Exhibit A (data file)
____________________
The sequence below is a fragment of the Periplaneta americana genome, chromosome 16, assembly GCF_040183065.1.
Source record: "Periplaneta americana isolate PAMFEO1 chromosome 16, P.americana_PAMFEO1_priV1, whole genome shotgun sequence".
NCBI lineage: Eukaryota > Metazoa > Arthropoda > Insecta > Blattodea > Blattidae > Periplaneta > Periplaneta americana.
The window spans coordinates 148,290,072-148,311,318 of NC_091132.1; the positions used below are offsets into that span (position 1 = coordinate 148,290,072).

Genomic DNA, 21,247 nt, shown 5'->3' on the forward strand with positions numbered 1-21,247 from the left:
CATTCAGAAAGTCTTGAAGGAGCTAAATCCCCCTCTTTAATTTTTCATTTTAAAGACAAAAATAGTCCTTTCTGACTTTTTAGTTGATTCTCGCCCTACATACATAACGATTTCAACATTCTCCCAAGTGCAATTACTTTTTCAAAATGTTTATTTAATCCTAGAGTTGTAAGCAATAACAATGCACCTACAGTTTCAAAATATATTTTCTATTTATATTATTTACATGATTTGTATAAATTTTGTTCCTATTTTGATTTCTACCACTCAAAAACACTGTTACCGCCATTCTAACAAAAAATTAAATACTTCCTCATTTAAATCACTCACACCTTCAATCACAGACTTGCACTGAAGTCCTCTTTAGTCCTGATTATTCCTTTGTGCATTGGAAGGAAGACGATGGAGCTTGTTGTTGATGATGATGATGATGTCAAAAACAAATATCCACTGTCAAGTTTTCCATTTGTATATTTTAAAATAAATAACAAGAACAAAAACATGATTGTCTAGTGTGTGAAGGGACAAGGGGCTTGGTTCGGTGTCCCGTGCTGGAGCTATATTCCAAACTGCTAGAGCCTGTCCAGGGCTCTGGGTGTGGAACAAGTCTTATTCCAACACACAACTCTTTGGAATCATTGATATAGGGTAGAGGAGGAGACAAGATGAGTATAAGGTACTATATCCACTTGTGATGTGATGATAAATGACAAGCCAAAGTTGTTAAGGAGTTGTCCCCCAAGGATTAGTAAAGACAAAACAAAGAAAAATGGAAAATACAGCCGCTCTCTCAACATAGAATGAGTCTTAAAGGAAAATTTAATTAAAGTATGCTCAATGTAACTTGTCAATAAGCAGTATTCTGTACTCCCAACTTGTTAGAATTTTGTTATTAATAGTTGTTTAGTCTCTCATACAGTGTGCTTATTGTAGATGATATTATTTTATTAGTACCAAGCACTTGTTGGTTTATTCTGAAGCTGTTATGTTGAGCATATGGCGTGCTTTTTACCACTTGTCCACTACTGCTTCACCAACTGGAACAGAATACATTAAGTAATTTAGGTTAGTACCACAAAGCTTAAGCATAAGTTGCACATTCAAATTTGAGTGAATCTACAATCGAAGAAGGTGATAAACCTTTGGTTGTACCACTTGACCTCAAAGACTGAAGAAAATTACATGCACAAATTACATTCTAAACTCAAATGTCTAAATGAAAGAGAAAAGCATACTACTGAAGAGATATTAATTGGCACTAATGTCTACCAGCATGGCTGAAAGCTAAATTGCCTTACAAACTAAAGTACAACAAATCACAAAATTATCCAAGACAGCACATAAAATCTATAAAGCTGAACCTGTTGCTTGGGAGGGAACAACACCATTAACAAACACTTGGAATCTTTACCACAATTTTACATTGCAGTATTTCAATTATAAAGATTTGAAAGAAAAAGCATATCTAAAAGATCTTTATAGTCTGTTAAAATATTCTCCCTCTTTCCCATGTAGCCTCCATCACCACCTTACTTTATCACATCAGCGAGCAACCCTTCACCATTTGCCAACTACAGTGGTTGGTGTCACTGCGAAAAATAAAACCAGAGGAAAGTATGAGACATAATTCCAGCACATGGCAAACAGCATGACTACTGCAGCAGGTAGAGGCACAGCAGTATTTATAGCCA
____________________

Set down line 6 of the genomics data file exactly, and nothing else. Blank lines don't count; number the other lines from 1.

CATTCAGAAAGTCTTGAAGGAGCTAAATCCCCCTCTTTAATTTTTCATTTTAAAGACAAAAATAGTCCTTTCTGACTTTTTAGTTGATTCTCGCCCTACATACATAACGATTTCAACATTCTCCCAAGTGCAATTACTTTTTCAAAATGTTTATTTAATCCTAGAGTTGTAAGCAATAACAATGCACCTACAGTTTCAAAATATATTTTCTATTTATATTATTTACATGATTTGTATAAATTTTGTTCCTATTTTGATTTCTACCACTCAAAAACACTGTTACCGCCATTCTAACAAAAAATTAAATACTTCCTCATTTAAATCACTCACACCTTCAATCACAGACTTGCACTGAAGTCCTCTTTAGTCCTGATTATTCCTTTGTGCATTGGAAGGAAGACGATGGAGCTTGTTGTTGATGATGATGATGATGTCAAAAACAAATATCCACTGTCAAGTTTTCCATTTGTATATTTTAAAATAAATAACAAGAACAAAAACATGATTGTCTAGTGTGTGAAGGGACAAGGGGCTTGGTTCGGTGTCCCGTGCTGGAGCTATATTCCAAACTGCTAGAGCCTGTCCAGGGCTCTGGGTGTGGAACAAGTCTTATTCCAACACACAACTCTTTGGAATCATTGATATAGGGTAGAGGAGGAGACAAGATGAGTATAAGGTACTATATCCACTTGTGATGTGATGATAAATGACAAGCCAAAGTTGTTAAGGAGTTGTCCCCCAAGGATTAGTAAAGACAAAACAAAGAAAAATGGAAAATACAGCCGCTCTCTCAACATAGAATGAGTCTTAAAGGAAAATTTAATTAAAGTATGCTCAATGTAACTTGTCAATAAGCAGTATTCTGTACTCCCAACTTGTTAGAATTTTGTTATTAATAGTTGTTTAGTCTCTCATACAGTGTGCTTATTGTAGATGATATTATTTTATTAGTACCAAGCACTTGTTGGTTTATTCTGAAGCTGTTATGTTGAGCATATGGCGTGCTTTTTACCACTTGTCCACTACTGCTTCACCAACTGGAACAGAATACATTAAGTAATTTAGGTTAGTACCACAAAGCTTAAGCATAAGTTGCACATTCAAATTTGAGTGAATCTACAATCGAAGAAGGTGATAAACCTTTGGTTGTACCACTTGACCTCAAAGACTGAAGAAAATTACATGCACAAATTACATTCTAAACTCAAATGTCTAAATGAAAGAGAAAAGCATACTACTGAAGAGATATTAATTGGCACTAATGTCTACCAGCATGGCTGAAAGCTAAATTGCCTTACAAACTAAAGTACAACAAATCACAAAATTATCCAAGACAGCACATAAAATCTATAAAGCTGAACCTGTTGCTTGGGAGGGAACAACACCATTAACAAACACTTGGAATCTTTACCACAATTTTACATTGCAGTATTTCAATTATAAAGATTTGAAAGAAAAAGCATATCTAAAAGATCTTTATAGTCTGTTAAAATATTCTCCCTCTTTCCCATGTAGCCTCCATCACCACCTTACTTTATCACATCAGCGAGCAACCCTTCACCATTTGCCAACTACAGTGGTTGGTGTCACTGCGAAAAATAAAACCAGAGGAAAGTATGAGACATAATTCCAGCACATGGCAAACAGCATGACTACTGCAGCAGGTAGAGGCACAGCAGTATTTATAGCCA